Blake couldn't attest to the family closeness part of it. He seldom saw his parents since they'd moved to Florida five years earlier to join a gaggle of other aging sixties flower children in a commune near Kissimmee. His brother, Ash, a biotechnical engineer, was working as hard as he was, and his sister, Summer, was completing her residency in pediatrics at a hospital in Cincinnati. He'd been on his own since the day he graduated from high school, and so had his brother and sister. Still, he knew they'd be there for him if he needed them.
He leaned against the brass railing along the back wall of the elevator and stared at his dull reflection in the doors. He might as well stop trying to turn his mind in other directions. Like Michael from Manhattan, he worked a great many seventy-hour weeks, and even longer. Heather had a right to question his commitment to their relationship. They had a lot to work out, and he hoped the coming stay in the Berkshires would give them the quality time they needed to plan their future together.
The elevator doors slid open, and he fumbled in his pocket for his key as he walked the short distance to his corner unit. He'd been lucky to get this place. The apartments were from the twenties, big and high-ceilinged, and most of the other owners were young professionals like himself, a few with babies and toddlers. When he and Heather decided to start a family, they wouldn't have to look for someplace that welcomed children.
And they'd have the place in the country—the-hundred-and-fifty-year-old homestead he'd finally made up his mind to buy. Heather would get used to the idea of living part of the year in the country once he got the place fixed up. He'd call the Realtor in Williamstown first thing after they got to Cooper's Corner and tell him to go ahead and close the deal. What was the guy's name? Tubb, that was it. Devin? Darwin? Something like that.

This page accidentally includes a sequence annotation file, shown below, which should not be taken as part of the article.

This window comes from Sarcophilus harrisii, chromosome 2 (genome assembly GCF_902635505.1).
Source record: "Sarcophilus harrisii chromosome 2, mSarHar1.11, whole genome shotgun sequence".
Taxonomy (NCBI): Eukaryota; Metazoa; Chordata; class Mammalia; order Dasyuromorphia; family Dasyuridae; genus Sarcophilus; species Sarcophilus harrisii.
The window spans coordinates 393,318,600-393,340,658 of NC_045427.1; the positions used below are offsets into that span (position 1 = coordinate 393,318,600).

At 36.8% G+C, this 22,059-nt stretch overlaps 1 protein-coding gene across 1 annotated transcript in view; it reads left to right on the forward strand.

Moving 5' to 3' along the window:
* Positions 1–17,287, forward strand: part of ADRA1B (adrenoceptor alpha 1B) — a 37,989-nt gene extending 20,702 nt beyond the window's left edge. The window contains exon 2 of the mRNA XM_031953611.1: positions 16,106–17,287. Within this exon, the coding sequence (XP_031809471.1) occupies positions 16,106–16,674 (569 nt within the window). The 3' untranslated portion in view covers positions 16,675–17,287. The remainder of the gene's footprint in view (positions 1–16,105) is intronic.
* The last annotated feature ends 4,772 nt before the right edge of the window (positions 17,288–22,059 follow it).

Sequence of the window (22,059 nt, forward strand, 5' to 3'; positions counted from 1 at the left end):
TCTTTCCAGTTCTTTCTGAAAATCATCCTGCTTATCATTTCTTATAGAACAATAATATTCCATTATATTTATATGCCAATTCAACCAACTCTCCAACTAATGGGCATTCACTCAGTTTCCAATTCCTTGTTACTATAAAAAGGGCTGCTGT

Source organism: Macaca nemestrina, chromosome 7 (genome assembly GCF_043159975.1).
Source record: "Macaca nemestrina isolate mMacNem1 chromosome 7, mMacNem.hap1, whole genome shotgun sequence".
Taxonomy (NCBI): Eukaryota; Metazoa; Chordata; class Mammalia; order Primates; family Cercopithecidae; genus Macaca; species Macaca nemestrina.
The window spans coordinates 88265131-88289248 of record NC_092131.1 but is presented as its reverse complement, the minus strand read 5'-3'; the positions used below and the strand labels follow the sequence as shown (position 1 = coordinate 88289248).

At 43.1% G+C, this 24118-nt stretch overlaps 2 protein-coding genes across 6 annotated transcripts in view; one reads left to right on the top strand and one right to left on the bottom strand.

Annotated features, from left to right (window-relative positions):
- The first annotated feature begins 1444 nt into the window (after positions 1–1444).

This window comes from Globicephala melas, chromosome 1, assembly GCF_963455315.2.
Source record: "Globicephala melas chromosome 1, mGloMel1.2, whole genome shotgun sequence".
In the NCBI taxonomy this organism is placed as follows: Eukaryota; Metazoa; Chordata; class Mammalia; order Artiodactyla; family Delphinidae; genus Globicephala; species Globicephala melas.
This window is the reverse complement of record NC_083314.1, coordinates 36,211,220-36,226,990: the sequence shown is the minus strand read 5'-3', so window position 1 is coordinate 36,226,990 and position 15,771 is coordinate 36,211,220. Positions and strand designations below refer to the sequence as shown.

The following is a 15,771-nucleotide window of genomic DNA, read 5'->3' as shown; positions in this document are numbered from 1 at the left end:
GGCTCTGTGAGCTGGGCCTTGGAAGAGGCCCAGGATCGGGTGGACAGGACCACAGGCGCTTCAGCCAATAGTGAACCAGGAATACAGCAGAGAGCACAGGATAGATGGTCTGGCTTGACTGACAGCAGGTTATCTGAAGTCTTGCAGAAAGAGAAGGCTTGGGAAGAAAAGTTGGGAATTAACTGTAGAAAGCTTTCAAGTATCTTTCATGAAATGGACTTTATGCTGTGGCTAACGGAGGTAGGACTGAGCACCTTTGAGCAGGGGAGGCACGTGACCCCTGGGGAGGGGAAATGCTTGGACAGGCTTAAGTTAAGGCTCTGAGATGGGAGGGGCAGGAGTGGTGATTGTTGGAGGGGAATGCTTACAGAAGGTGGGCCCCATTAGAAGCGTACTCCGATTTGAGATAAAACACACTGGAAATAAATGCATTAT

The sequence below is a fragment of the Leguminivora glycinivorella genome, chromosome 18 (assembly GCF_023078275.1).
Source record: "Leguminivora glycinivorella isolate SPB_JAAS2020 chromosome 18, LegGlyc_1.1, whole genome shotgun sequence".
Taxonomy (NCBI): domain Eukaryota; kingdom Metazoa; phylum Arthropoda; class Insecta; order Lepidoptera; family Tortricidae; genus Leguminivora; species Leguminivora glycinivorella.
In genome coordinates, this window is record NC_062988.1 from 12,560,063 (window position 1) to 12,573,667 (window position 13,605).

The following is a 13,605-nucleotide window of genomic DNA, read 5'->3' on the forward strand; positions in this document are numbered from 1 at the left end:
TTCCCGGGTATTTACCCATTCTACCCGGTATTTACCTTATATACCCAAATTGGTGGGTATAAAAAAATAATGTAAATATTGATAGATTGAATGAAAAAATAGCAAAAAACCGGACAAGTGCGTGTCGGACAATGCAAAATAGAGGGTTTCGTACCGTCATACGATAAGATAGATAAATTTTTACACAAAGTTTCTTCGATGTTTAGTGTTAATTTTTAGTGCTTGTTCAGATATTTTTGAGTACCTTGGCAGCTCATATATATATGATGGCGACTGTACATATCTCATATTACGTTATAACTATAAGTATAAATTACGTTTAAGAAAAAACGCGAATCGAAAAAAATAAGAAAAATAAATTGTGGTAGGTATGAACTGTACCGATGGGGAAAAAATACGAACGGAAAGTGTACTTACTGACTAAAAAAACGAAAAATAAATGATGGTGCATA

He opened the apartment door and found the man whose name he couldn't quite recall standing in the middle of his living room floor, shrugging into—or out of—his coat.
Blake might have bought the real estate agent's stammered explanation that he'd had business in the city and had stopped by to tell Blake there was another offer on the farm and that Heather had kindly invited him to stay for drinks. After all, that's what Blake wanted to be-lieve—and it was just plausible enough to be true. If, that is, the woman he'd just been planning to ask to be his wife hadn't chosen that moment to walk into the room wearing nothing but her pearls.
''Ari, here's what I think you should do. Try taping a performance of your amorous next-door neighbors the next time they wake you up at three a.m. with their marital gymnastics, and leave it in their mailbox along with a note suggesting they at least move their bed away from the wall and tone it down a notch or two or you'll send the a copy to the tenants' grievance committee. Bet ya a nickel that gets you a good night's sleep. That's all the calls we have time for tonight, folks. Stay tuned for Rob McKee from now till six, and Julie Reimund bright and early tomorrow morning with all the news and traffic reports you'll need to maneuver through the gridlock out there. You'll be getting the best of some of our past 'Night Talk' shows hosted by my producer, the talented and lovely Armand Williams.'' She grinned back as the burly six-footer gave her a sour smile while he counted down the last ten seconds of the show with hand signals. ''Be sure and join him at our usual time Monday night. This is Emma Hart. You've been listening to 'Night Talk' on WTKX Extreme Talk Radio. Now, go take on the night.''